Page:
Honey! There is something funny happening to your dress!
In September 1954 photographer Sam Shaw shot the famous “flying skirt” image of Marilyn Monroe.
That day, Marilyn Monroe mesmerized a crowd of lucky onlookers while her white dress blew suggestively above her knees — and sometimes over her head. It was 1954, and the director Billy Wilder was filming a scene of the film The Seven Year Itch on Lexington Avenue between 52nd and 53rd Street in New York City. In the script, Marilyn Monroe and co-star Tom Ewell exit a movie theater and a breeze from the subway passing below lifts Marilyn’s skirt. Instead of rushing to cover her legs, as any decent woman of that era would have, Marilyn exclaims, “Isn’t it delicious?”
Even if you have not seen the film, you have seen the photographs. The whole world has for over 60 years, although not everyone knows the story behind the photographs, or the name of the photographer who had the “flying skirt” idea in the first place.
The photographer was Sam Shaw. In 1951, Sam met Marilyn on the set of the film Viva Zapata. He was the set photographer and she was an unknown out-of-work actress. Marilyn drove Sam to and from the set everyday because as a New Yorker, he did not have a driver’s license. The two independent spirits instantly connected and became lifelong friends and collaborators.
A few years later Sam was asked to be the special still photographer for The Seven Year Itch, starring his friend Marilyn Monroe, who was now famous. It was his idea to use a picture from the movie theater scene as the logo to promote the film, and it was his job to create the images.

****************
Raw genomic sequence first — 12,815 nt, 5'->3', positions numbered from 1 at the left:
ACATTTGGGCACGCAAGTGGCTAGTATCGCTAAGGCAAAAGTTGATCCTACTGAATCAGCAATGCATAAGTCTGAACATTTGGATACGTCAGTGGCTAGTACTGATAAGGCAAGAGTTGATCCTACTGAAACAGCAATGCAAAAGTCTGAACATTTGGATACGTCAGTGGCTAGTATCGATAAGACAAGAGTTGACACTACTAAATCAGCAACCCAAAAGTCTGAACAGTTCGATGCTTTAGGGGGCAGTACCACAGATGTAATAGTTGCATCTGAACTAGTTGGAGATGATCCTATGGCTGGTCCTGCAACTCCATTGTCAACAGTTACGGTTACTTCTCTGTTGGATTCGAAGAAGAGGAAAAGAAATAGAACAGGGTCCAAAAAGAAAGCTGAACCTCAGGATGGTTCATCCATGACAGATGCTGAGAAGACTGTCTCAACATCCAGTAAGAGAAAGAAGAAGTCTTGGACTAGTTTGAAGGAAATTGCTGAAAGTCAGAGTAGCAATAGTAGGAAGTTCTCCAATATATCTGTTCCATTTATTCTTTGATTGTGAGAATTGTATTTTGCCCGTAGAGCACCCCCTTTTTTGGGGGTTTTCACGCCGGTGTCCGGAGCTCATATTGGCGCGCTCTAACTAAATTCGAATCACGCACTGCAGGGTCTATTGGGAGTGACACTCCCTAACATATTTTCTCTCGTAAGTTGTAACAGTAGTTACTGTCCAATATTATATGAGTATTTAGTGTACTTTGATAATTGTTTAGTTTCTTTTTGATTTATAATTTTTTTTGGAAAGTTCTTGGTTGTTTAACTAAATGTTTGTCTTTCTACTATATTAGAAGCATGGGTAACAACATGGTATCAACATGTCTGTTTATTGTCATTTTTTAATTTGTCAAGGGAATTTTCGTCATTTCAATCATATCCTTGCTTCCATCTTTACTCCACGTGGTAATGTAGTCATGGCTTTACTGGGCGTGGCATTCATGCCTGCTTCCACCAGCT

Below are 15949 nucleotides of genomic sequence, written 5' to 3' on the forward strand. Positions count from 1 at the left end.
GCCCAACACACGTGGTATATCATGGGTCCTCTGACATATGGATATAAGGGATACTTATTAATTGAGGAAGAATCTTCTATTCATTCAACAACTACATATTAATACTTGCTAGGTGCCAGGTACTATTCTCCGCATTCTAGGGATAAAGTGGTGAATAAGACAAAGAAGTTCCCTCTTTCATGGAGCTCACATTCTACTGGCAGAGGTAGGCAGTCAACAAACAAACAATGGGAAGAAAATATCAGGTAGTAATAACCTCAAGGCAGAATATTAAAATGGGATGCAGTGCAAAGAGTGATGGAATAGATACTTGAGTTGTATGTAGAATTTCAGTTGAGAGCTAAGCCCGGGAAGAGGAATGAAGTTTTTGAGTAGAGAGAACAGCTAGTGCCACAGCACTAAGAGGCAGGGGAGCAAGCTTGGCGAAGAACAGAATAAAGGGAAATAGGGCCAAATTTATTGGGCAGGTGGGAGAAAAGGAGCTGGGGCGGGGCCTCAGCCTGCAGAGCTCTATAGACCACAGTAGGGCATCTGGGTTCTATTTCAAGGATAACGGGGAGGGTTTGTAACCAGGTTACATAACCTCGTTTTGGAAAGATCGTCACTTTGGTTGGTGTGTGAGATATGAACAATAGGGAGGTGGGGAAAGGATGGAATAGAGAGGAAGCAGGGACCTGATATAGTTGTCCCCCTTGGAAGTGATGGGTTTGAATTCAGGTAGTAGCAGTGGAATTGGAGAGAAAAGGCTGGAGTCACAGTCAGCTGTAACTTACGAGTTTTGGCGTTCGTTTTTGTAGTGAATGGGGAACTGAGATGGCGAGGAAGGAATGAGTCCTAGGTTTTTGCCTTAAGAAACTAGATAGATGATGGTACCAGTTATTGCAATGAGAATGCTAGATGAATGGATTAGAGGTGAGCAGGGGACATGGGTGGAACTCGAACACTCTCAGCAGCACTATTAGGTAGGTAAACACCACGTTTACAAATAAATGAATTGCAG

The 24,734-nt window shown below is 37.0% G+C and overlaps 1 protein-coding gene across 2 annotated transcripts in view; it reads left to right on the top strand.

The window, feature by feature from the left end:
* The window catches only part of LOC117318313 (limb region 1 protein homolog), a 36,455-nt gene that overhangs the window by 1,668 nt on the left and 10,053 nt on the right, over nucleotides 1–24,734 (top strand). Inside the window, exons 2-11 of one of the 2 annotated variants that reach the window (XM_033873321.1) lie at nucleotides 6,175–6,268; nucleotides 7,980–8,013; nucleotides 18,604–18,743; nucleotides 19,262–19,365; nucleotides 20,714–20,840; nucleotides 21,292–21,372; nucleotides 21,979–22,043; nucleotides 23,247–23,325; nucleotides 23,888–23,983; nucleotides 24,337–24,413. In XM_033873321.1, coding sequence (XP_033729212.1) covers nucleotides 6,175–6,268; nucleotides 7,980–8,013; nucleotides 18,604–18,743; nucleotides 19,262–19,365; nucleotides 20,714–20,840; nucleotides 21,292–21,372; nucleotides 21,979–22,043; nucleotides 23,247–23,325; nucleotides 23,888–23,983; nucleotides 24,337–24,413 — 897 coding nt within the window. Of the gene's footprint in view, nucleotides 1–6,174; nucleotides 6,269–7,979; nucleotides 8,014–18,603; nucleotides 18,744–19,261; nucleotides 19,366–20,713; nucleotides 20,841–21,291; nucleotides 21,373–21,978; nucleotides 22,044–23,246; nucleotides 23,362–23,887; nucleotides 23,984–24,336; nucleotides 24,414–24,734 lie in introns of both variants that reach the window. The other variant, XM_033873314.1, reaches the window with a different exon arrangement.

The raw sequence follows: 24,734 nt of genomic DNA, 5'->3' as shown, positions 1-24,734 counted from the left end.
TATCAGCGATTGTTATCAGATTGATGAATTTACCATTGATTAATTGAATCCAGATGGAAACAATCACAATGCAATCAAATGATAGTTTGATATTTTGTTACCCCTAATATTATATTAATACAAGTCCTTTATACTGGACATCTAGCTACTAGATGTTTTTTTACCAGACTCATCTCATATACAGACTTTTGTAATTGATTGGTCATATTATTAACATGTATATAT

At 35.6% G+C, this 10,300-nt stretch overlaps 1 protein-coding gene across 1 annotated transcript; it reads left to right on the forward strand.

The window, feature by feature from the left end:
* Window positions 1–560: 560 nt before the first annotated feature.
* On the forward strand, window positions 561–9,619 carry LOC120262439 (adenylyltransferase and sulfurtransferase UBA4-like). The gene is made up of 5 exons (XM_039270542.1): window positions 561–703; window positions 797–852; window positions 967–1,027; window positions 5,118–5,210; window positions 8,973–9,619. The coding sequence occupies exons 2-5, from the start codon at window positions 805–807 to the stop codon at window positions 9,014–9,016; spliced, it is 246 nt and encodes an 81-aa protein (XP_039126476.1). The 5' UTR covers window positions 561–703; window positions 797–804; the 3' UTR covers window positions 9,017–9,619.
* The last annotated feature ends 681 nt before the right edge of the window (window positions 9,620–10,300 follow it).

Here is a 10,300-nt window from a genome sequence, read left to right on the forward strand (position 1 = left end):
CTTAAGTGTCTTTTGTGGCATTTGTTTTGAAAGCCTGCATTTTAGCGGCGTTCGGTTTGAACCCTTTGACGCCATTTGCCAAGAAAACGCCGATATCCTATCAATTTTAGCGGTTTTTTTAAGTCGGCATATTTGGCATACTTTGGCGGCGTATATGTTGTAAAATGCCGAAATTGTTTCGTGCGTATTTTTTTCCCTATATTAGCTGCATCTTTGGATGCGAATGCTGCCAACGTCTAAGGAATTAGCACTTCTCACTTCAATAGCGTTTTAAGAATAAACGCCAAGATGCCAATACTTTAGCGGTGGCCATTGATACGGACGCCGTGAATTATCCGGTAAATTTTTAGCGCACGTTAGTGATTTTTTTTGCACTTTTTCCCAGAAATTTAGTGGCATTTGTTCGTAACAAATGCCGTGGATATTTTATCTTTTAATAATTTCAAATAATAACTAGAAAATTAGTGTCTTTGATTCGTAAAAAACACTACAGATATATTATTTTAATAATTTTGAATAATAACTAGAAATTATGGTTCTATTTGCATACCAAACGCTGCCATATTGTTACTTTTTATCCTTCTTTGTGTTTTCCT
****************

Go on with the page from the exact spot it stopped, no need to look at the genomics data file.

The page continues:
The idea originated from an earlier photo shoot that Sam orchestrated in the 1940’s for Friday magazine. It featured a sailor and a young girl at Coney Island playing in a wind tunnel. A playful photograph showing the girl’s skirt moving from the wind appeared on the cover and the magazine sold out immediately. Over a decade later, when Sam read the script for The Seven Year Itch, he saw a chance to revisit this “skirt-blowing” idea and turned it into one of the most memorable images ever created.
Most people also don’t know there were two separate shoots. One was a publicity event in New York where a large crowd of bystanders and the press were invited to create hype. The noise of the crowd rendered the film footage unusable and Billy Wilder reshot the scene on a closed soundstage in Los Angeles. Only the set photographer, Sam Shaw, was allowed into the studio.
In 2011, the white halter neck dress with a pleated skirt designed by William Travilla sold for a whopping £2.8million at auction – more than double its estimate! – to a mystery buyer.
The original article appeared in bio.